Why a Blessing?
The first thing I like to remind people is that neither I, nor any other officiant, has the mana, the power, to bless anything. Only Ke Akua, The Creator, has that. An officiant is simply a facilitator with training to help his or her fellow humans understand and accept what Ke Akua already has given. Sometimes our own inner turmoil can disrupt the blessings that are available to us, and so we need to release that. Previous turmoil may leave its own issues behind, which need to be removed. To facilitate this is the role of the officiant.
Blessing ceremonies are done for many reasons. They are done to give thanks for good things, to help resolve bad things, in celebration, and in penance. They are done to facilitate change. The birth of a baby changes its own status, making it an independent human. Buying land changes the status of the land, and the responsibilities of the former and new owners. Building a home or business on the land changes things yet again.
There are many ways to conduct a blessing – each kahu will have been trained by his or her own mentors and will eventually create a synthesis which expresses a synergy of the kahu’s own mana`o (thought process), tradition, and the specific people for whom the blessing is being called.
In my training, I was taught to call upon Ke Akua (the supreme creator), the various spiritual entities associated with the land for which blessing is being sought, my own ancestors, and the ancestors of the people involved. We then call upon those physically present to add their mana to the blessing, and then those who are to come after us. This is to remind us that the land was here before us, and will be here after us. We are merely current in a long succession of stewards.
The Human Condition
Many of the Hawaiian times for blessings have analogues in Western culture. Baptism, First Communion, Confirmation, Weddings, Last Rites, and Funerals come immediately to mind, though the forms may be somewhat different.
A young couple wishing to become pregnant may ask for a blessing to facilitate that. If a woman is having difficulties in her pregnancy, she may call for a blessing. Some people ask for a blessing at a birth, others at the cutting of the piko, the umbilicus. Some people call for a blessing at the child's first birthday. Sometimes if a child has difficulty weaning, having nightmares and becoming overly "clingy," the parents may ask for a blessing. Sometimes, if a child is having difficulty in school or with classmates, a blessing will be asked. Graduations are a time in some families for a blessing ceremony of thanksgiving. Weddings are another joyous occasion for blessing ceremony. And, of course, funerals and memorials are times when we ask a blessing.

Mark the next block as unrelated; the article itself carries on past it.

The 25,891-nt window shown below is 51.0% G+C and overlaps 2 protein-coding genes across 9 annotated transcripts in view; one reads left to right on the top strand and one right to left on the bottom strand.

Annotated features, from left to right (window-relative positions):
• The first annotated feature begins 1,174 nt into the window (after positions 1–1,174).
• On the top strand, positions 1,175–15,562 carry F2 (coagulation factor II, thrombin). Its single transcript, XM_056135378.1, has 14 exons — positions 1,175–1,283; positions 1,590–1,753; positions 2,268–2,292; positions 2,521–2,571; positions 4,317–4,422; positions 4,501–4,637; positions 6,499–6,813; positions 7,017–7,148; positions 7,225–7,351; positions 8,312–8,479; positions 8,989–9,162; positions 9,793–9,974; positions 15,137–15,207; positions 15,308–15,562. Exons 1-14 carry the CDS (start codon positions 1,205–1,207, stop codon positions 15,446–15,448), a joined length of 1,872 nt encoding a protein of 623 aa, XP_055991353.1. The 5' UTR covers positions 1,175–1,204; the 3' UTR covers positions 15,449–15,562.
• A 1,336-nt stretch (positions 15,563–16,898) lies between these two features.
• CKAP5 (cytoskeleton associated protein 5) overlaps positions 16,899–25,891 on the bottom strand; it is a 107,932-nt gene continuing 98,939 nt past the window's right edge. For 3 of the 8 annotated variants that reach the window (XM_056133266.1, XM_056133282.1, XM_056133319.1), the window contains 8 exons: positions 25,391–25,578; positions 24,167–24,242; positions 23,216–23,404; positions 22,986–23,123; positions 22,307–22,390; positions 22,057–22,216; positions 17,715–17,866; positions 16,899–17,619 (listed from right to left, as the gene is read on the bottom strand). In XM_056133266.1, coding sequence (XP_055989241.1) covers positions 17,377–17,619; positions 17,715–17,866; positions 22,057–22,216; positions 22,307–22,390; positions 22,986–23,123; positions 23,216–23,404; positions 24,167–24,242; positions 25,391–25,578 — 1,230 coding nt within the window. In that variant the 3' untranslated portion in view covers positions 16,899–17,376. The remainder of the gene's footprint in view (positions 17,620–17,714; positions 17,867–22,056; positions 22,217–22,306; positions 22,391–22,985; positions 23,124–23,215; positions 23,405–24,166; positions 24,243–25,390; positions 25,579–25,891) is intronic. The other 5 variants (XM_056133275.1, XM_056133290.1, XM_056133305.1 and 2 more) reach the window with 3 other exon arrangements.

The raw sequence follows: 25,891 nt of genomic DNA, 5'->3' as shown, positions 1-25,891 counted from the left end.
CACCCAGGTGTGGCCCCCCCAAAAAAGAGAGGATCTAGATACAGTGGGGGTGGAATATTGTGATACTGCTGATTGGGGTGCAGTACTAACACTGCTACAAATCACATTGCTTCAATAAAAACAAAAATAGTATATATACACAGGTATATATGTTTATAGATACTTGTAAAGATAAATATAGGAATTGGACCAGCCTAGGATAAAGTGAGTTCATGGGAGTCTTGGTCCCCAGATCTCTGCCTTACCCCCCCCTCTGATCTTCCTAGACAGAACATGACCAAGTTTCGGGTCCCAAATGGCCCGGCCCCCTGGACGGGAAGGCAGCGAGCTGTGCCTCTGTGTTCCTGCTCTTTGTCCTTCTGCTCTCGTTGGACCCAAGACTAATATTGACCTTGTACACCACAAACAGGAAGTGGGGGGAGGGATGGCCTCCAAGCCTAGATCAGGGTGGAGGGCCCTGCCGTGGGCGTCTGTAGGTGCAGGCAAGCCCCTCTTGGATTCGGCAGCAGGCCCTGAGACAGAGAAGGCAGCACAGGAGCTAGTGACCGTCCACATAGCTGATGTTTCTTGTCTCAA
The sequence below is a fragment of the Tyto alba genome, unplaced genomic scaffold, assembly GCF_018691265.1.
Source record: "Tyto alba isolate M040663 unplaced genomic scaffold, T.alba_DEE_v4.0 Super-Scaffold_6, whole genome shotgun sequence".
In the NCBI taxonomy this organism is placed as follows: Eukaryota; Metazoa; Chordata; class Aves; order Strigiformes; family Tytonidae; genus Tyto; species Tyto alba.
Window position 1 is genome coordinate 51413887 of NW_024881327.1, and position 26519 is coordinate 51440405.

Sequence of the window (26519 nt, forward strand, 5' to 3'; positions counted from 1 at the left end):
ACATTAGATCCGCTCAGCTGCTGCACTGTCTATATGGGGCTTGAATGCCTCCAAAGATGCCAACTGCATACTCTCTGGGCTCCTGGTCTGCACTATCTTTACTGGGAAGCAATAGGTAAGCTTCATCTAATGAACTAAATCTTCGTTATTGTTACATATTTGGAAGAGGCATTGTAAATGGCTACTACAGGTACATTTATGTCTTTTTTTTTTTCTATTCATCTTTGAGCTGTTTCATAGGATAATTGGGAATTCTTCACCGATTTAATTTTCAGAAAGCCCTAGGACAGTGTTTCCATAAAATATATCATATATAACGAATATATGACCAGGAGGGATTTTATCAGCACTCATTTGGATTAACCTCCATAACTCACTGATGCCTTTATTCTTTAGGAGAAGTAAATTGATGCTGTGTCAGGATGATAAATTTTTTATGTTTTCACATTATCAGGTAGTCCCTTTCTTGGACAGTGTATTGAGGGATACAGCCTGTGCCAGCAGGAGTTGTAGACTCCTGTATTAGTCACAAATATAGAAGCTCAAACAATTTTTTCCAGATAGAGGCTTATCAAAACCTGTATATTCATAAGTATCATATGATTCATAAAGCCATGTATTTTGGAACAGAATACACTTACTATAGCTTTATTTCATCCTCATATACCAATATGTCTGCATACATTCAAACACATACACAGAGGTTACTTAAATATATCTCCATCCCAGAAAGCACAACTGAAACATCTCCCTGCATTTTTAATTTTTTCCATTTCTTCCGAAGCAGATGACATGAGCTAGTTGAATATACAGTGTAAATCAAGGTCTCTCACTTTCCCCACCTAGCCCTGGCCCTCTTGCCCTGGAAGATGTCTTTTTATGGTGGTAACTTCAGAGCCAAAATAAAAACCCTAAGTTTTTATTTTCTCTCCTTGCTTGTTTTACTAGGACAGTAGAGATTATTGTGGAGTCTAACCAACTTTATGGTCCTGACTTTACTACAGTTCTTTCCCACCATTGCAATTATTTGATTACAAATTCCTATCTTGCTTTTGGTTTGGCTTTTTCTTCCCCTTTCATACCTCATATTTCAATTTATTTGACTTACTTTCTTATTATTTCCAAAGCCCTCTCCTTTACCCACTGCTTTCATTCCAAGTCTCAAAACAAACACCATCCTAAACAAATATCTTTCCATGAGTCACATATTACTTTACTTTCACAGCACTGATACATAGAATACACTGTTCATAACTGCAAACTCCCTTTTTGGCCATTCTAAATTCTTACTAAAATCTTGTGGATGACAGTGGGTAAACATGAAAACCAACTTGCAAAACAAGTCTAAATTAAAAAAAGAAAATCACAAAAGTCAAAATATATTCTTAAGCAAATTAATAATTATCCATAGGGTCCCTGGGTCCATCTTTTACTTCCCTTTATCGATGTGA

In the Western world, boat christenings are a common situation in which blessings are asked. In Hawai`i, with our strong sea-faring heritage, boat christenings are a frequent occurrence. One of the ancient prayers used in christening canoes and boats refers to the days when huge logs were dragged from the forest to the shore to fashion the great sea-going canoes: "Yesterday you were a tree of the forest," the chant says. Then it proclaims, "Today, you are a man of the sea!"
By extension, some families will call for a blessing for a new tractor, car, truck, or other large piece of equipment. Draft animals and pets also receive their own blessing ceremonies. A Western analogue to this is seen in the Blessing of the Beasts conducted by many churches on the Feast of Saint Francis.
Land is often given a blessing ceremony after a change in ownership, or use type. Blessing ceremonies also are conducted at various times in the life of a building such as a home or business. Not all properties require all of the different forms of blessings. Many factors go into the decision of when and why to conduct a particular kind of blessing. Some people choose to have every phase of purchase and construction blessed, especially if the project is large and formidable. Some people ask blessings at the beginning and end of construction. For some people, ownership transfer and moving-in are combined into one ceremony. There are many different ways, depending on the needs of the situation.
In some ways, a land or house blessing is similar to a marriage ceremony. The responsibilities of the various parties are spelled out, and the new owners promise to cherish and protect this kuleana, this responsibility. As Hawaiians, we believe that land ownership goes far beyond the "palapala," the paper documents. Acquiring land puts one in a spiritual relationship to that land which can never be broken. It is up to us to work toward making that relationship a healthy one.
Some of the times blessings are conducted:
1) Upon purchase of property/transfer of ownership, especially if there was any difficulty or conflict associated with the purchase. If this is the case, the blessing ceremony may include ho`oponopono.
2) At the ground breaking.
3) At the laying of the foundation. Often, property has been purchased already “improved.” If that is the case, then the ground-breaking/foundation blessing are basically combined.
4) At the “topping off.”
5) At the “housewarming” of a private residence.
6) At the “grand opening” of a business.
7) If there is serious discord on the property.
8) If someone is seriously injured or dies on the property.
9) If there is a burglary.
10) When moving out – if life has been good in the place, it is good to give thanks and free the space for the next inhabitant/tenant. If there have been problems, it is good to clear them out to try and prevent them from following you, or from affecting the next tenant.